Swales and Angels collects together some chamber works from Kentucky-born, Brooklyn-based composer Beth Anderson. This is the first full-length disc devoted to Anderson's work in primarily instrumental forms; her electronic pieces of the 1970s are contained in a separate collection, Peachy Keen O. The essential difference between the two is that Swales and Angels contains music which, on the surface, is easy to digest, non-experimental in style, and attractive to the ear -- not quite "pretty" as critic Kyle Gann termed it. But it is also not backward-looking or based in Western traditional forms -- Anderson's Swales are fresh and open, reminiscent of a rural landscape, a nice cold drink of water, or a small pond with some cattails and Queen Anne's lace growing around it. Formally, the music unfolds in a manner rather like the way things unfold in nature, along an unpredictable path, but with familiar elements on the way.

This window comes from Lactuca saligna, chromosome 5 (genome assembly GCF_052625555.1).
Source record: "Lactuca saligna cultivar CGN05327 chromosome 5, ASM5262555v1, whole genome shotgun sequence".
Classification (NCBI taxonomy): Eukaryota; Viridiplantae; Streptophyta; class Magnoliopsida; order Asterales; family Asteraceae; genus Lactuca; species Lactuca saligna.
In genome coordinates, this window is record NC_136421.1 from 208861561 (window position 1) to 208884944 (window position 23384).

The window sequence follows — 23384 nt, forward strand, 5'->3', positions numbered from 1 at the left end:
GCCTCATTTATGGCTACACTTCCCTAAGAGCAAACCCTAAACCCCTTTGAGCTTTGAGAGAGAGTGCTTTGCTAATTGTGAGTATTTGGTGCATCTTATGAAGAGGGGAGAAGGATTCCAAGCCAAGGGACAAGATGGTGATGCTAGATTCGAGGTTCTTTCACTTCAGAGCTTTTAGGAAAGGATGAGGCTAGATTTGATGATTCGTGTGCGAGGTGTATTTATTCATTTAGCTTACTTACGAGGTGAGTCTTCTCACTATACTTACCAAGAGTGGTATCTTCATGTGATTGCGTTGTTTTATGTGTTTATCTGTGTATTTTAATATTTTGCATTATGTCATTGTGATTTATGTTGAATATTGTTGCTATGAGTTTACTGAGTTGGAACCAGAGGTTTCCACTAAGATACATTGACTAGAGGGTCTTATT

Swales and Angels is easily the most satisfying recording of contemporary music issued in 2004 and should not be kept a secret. Anderson's work represents a new wrinkle in the fabric of current-day music that will please many listeners who may have given up in despair on the "new music" composed late in the last century. Anderson was also part of that scene, but has in a sense grown up. Anderson's music, which even in the era of new music was always about communication, has grown up with her. The listener will delight in this mature, unsentimental chamber music that nonetheless speaks of a love of old things, distant memories, and cherished knickknacks. Don't miss this one.